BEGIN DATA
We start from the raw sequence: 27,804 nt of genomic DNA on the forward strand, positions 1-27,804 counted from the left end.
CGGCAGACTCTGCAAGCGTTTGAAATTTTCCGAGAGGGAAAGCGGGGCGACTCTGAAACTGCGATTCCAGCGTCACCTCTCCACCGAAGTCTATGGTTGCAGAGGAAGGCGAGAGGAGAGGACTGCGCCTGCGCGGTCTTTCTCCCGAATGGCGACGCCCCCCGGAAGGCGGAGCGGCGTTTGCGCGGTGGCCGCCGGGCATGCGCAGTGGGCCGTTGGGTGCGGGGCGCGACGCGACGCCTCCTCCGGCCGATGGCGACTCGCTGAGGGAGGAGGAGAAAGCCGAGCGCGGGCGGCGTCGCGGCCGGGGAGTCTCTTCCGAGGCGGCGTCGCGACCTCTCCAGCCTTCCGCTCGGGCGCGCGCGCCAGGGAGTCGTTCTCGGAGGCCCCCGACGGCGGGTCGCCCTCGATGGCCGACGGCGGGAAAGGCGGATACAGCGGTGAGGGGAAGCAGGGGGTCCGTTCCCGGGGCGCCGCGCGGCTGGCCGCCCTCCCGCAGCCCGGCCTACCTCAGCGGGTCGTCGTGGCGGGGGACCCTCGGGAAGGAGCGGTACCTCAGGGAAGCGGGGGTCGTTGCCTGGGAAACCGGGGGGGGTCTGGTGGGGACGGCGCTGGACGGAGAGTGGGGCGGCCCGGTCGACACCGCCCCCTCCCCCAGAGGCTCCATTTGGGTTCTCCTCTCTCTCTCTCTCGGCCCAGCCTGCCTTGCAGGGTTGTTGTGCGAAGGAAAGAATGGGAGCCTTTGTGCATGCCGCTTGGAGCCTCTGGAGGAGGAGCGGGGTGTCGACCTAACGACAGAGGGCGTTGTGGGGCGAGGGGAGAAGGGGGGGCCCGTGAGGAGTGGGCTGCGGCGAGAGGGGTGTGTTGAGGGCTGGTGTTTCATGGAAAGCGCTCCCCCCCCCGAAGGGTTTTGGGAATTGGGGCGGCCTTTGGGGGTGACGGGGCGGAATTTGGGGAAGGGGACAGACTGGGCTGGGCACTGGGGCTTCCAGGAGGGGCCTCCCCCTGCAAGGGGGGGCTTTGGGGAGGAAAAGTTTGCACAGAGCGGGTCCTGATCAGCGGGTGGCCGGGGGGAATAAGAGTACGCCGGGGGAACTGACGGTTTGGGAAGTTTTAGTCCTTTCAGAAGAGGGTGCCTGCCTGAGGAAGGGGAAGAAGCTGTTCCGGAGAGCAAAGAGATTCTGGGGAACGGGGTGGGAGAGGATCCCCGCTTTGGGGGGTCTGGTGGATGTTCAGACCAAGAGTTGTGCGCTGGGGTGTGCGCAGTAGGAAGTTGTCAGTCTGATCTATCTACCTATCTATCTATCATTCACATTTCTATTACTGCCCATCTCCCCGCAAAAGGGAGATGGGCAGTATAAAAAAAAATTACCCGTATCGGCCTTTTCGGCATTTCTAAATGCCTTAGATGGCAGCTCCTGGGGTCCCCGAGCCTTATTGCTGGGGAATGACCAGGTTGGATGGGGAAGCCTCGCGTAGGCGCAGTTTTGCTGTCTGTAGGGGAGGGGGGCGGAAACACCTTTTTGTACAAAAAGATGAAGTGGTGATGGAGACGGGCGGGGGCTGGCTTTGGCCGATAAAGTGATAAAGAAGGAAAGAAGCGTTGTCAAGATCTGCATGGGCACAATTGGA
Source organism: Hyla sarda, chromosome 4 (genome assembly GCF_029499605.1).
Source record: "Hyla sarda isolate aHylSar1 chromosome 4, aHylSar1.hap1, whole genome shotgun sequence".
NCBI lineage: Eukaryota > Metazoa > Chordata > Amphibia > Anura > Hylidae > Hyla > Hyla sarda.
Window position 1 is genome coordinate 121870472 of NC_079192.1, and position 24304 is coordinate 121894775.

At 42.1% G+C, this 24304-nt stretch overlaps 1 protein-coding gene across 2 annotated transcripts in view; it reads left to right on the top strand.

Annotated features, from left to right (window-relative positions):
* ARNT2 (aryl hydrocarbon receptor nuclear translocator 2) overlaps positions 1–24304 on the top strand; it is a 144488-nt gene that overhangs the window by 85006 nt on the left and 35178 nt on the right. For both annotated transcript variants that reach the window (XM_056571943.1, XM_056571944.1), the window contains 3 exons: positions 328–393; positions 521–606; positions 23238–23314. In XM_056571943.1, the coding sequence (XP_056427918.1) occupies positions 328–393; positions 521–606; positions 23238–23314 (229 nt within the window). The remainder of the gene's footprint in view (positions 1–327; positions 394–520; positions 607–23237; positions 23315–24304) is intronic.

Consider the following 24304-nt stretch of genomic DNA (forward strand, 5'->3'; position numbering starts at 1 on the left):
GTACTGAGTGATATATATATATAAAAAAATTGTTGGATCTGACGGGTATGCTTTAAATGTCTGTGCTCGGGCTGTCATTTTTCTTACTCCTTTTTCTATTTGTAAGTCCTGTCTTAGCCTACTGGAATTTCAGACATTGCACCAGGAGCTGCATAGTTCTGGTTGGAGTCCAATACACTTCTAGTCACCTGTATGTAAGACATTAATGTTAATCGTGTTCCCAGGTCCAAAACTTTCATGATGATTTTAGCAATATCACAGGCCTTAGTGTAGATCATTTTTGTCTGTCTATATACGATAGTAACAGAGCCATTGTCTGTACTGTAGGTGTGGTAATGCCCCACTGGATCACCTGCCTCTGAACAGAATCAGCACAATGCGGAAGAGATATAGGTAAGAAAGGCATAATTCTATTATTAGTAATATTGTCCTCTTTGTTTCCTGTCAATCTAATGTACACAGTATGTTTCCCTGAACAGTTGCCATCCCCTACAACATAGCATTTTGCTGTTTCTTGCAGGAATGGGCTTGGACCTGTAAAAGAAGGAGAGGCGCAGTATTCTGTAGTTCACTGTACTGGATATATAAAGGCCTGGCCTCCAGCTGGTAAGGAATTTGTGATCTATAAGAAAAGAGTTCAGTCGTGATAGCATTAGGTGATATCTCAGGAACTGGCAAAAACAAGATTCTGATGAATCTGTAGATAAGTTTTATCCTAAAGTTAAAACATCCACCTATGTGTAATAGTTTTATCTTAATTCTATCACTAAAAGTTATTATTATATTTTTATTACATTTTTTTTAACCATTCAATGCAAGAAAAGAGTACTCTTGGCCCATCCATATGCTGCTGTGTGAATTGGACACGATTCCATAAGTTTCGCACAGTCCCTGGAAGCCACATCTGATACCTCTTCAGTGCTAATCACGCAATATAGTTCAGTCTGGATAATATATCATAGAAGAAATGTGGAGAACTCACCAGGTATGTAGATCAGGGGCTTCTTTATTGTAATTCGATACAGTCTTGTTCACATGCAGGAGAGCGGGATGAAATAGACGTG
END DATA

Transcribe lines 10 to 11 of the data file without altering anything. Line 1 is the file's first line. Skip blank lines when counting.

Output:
Consider the following 24304-nt stretch of genomic DNA (forward strand, 5'->3'; position numbering starts at 1 on the left):
GTACTGAGTGATATATATATATAAAAAAATTGTTGGATCTGACGGGTATGCTTTAAATGTCTGTGCTCGGGCTGTCATTTTTCTTACTCCTTTTTCTATTTGTAAGTCCTGTCTTAGCCTACTGGAATTTCAGACATTGCACCAGGAGCTGCATAGTTCTGGTTGGAGTCCAATACACTTCTAGTCACCTGTATGTAAGACATTAATGTTAATCGTGTTCCCAGGTCCAAAACTTTCATGATGATTTTAGCAATATCACAGGCCTTAGTGTAGATCATTTTTGTCTGTCTATATACGATAGTAACAGAGCCATTGTCTGTACTGTAGGTGTGGTAATGCCCCACTGGATCACCTGCCTCTGAACAGAATCAGCACAATGCGGAAGAGATATAGGTAAGAAAGGCATAATTCTATTATTAGTAATATTGTCCTCTTTGTTTCCTGTCAATCTAATGTACACAGTATGTTTCCCTGAACAGTTGCCATCCCCTACAACATAGCATTTTGCTGTTTCTTGCAGGAATGGGCTTGGACCTGTAAAAGAAGGAGAGGCGCAGTATTCTGTAGTTCACTGTACTGGATATATAAAGGCCTGGCCTCCAGCTGGTAAGGAATTTGTGATCTATAAGAAAAGAGTTCAGTCGTGATAGCATTAGGTGATATCTCAGGAACTGGCAAAAACAAGATTCTGATGAATCTGTAGATAAGTTTTATCCTAAAGTTAAAACATCCACCTATGTGTAATAGTTTTATCTTAATTCTATCACTAAAAGTTATTATTATATTTTTATTACATTTTTTTTAACCATTCAATGCAAGAAAAGAGTACTCTTGGCCCATCCATATGCTGCTGTGTGAATTGGACACGATTCCATAAGTTTCGCACAGTCCCTGGAAGCCACATCTGATACCTCTTCAGTGCTAATCACGCAATATAGTTCAGTCTGGATAATATATCATAGAAGAAATGTGGAGAACTCACCAGGTATGTAGATCAGGGGCTTCTTTATTGTAATTCGATACAGTCTTGTTCACATGCAGGAGAGCGGGATGAAATAGACGTG